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Road crashes reduced by 44 per cent in Upper West

  2 Février      7        Society (32951),


Wa, Feb. 02, GNA – The Upper West Regional office of the National Road Safety Authority (NRSA) has achieved a reduction in recorded cases of road crashes, injuries, and deaths (CIDs) from 171 reported cases in 2021 to 95 reported cases in 2022 representing 44.4 per cent reduction.

Available statistics from the NRSA indicated that 48 deaths and 269 injuries were recorded in 2021 as against 40 deaths and 153 injuries recorded in 2022 representing 16.7 per cent and 43.1 per cent reductions in 2022,

Mr Obed Gyammera Antwi, an Assistant Planning Manager of the Upper West Regional NRSA, revealed this to the Ghana News Agency (GNA) in an interview at the sidelines of a stakeholder meeting in Wa.

Mr Michael Oppong Kyekyeku, an Assistant Planning Manager of the Upper West Regional NRSA in his presentation said  interventions put in place by his outfit in collaboration with other stakeholder institutions also contributed to the huge success chalked .

He mentioned some of the activities embarked to include engagements with transport operators, cando (tricycle) riders, the leadership of the Ghana Private Road Transport Union, and motor dealers, with more emphasis on the ‘Stay Alive’ educational activities. among others.

Other contributing factors he identified were operation Police Action against Rider Indiscipline (operation ‘PARI’); training for cando riders; and enforcement of Road Traffic Regulations.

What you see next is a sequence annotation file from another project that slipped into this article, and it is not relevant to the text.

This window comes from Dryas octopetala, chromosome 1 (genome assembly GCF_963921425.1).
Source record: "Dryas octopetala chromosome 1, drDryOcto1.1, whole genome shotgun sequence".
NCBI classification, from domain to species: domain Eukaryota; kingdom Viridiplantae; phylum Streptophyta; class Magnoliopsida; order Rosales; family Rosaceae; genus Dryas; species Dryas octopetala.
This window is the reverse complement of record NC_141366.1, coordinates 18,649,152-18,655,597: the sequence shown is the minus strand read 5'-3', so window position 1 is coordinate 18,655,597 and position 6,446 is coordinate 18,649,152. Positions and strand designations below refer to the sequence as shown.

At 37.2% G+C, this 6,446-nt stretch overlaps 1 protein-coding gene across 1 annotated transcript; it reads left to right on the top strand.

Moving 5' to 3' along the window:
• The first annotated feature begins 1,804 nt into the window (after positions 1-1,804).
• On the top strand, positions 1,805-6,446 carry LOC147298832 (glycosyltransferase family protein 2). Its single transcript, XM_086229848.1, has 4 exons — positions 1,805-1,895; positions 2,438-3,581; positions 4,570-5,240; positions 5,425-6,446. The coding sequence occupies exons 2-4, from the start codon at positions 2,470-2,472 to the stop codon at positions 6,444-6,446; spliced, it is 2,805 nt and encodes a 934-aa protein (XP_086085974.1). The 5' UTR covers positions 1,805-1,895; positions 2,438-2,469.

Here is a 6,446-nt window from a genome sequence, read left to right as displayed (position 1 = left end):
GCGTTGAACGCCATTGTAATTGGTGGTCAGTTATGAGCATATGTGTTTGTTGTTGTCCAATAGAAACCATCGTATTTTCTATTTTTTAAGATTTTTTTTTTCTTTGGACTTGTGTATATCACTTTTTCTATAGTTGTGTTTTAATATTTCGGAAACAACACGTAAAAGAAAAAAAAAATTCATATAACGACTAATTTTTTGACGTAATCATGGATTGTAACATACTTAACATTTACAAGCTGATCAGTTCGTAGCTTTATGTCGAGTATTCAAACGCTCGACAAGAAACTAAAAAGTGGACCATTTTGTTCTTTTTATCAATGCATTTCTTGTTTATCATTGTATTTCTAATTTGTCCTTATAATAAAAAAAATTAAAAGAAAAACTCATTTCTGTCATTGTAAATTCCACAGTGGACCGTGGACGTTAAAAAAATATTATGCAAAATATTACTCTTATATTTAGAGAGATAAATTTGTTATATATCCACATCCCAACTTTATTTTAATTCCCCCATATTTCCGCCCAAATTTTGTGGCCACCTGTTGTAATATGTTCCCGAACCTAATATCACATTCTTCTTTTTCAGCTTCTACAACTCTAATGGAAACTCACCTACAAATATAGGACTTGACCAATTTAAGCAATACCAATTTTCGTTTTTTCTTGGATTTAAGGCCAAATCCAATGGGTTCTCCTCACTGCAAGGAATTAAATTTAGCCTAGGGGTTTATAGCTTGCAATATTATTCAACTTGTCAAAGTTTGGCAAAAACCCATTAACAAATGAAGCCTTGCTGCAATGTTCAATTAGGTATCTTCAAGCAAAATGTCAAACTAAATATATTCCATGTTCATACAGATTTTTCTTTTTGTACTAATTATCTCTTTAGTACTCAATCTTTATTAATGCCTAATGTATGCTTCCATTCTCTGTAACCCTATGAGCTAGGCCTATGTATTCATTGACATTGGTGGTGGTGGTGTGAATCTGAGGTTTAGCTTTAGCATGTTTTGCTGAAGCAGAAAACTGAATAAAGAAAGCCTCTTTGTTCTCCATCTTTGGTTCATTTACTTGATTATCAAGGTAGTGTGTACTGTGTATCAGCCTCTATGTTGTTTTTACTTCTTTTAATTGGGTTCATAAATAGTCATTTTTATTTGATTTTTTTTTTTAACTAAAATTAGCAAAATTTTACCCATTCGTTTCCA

Mr Kyekyeku explained that: “disregard for traffic signals and road signs, overloading, abuse of road medians, deplorable nature of some sections of the roads, use of worn-out tyres, and broken-down vehicles on the roads” were some factors impeding their efforts in curbing road accidents in the region.

He said the authority would intensify its campaign against road crashes despite the challenges it faced to reduce the incidents of road accidents in the region to the barest minimum.

Mr Kwame Owusu Abrokwa, the Upper West Regional Head of the NRSA, observed that children were seriously at risk of road crashes due to their risk of crossing roads to and from schools without the assistance of any adult.

He also observed that the way children were “packed” in school buses pre-exposed them to serious havoc in a case of an accident saying, “the school children are packed in the buses like sardines and if there is any accident it will be very fatal.”

Mr Abrokwa stressed the need for effective stakeholder collaboration in curbing road crashes in the region as no single institution could do that alone.

On accident management, he noted that there should be proper coordination between the NRSA, Fire Service, Police Service, and Ambulance Service in responding to accident cases since each of the institutions had crucial roles to play to save the lives of victims at the accident scenes.

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